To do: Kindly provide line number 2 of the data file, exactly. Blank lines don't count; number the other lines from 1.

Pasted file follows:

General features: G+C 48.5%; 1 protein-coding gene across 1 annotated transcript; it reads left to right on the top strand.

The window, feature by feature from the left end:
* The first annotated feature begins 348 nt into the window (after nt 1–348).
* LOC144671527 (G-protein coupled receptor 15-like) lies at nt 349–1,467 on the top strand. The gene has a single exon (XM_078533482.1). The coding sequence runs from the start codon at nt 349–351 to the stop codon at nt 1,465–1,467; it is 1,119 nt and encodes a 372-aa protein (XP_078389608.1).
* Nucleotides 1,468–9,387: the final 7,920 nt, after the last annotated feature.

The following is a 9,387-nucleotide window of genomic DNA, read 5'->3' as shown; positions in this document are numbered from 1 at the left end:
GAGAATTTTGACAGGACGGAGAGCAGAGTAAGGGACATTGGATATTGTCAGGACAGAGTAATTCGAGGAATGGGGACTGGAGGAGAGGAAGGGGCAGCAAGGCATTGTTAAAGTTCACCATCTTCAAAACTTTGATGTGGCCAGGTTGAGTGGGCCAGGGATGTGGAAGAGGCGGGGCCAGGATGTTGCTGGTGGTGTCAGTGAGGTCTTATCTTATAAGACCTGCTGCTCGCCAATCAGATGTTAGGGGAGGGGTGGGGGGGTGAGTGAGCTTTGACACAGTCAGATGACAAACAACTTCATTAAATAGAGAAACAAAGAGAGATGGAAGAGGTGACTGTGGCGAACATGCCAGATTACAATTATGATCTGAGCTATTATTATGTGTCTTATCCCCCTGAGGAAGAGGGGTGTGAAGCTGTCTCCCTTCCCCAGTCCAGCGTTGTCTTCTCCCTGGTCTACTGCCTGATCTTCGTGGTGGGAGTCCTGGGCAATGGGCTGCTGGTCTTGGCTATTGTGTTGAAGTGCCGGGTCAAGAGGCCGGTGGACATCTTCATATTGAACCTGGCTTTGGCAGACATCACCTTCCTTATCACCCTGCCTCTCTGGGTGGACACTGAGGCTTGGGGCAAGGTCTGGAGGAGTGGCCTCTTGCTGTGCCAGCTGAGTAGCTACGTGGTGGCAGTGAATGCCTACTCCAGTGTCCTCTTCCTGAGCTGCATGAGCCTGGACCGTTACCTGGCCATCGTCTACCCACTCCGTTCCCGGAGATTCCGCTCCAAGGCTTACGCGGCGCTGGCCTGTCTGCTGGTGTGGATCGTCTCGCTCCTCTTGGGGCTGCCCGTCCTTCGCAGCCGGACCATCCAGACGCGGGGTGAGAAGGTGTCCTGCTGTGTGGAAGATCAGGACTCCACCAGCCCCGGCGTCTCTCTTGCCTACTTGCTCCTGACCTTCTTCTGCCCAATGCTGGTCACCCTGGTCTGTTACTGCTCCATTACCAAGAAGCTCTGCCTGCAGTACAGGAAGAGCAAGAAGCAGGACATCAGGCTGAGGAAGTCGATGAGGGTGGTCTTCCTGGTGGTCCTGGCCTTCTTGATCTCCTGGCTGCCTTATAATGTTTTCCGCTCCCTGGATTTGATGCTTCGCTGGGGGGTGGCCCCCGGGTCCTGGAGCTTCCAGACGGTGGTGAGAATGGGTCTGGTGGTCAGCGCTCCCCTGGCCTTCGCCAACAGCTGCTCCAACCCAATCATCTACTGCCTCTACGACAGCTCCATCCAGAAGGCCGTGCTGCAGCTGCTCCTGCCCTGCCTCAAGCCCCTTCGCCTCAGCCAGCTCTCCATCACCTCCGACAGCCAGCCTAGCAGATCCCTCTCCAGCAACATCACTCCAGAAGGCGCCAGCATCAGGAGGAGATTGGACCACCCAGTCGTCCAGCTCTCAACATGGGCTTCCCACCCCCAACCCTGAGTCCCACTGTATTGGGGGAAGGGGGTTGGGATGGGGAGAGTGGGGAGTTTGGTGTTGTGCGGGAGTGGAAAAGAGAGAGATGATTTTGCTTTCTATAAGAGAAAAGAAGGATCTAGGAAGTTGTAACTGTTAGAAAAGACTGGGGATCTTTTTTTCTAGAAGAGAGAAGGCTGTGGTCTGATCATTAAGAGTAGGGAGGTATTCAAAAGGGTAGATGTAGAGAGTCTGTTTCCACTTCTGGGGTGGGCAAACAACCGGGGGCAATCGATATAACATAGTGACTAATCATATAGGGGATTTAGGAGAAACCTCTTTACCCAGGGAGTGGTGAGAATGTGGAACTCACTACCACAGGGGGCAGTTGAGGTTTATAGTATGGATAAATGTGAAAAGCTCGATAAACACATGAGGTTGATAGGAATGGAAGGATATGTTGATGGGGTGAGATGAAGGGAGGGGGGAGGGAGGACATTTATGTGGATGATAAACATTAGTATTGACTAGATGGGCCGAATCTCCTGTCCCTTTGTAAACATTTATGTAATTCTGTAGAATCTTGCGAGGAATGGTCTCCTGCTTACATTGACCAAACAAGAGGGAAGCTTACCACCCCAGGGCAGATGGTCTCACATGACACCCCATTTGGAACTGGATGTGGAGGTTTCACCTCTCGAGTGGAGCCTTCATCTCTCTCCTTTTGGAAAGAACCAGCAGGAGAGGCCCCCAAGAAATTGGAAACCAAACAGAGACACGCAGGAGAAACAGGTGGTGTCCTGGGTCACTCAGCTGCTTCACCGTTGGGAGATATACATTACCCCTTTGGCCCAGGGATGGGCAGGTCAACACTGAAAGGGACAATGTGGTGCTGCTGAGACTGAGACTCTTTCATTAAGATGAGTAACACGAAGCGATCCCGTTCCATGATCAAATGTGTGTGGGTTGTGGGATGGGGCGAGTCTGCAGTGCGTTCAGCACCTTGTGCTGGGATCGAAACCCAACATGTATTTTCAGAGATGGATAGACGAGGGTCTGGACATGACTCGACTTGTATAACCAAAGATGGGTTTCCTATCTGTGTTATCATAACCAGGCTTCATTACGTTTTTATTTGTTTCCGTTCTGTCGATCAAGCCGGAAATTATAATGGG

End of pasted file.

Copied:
The window, feature by feature from the left end: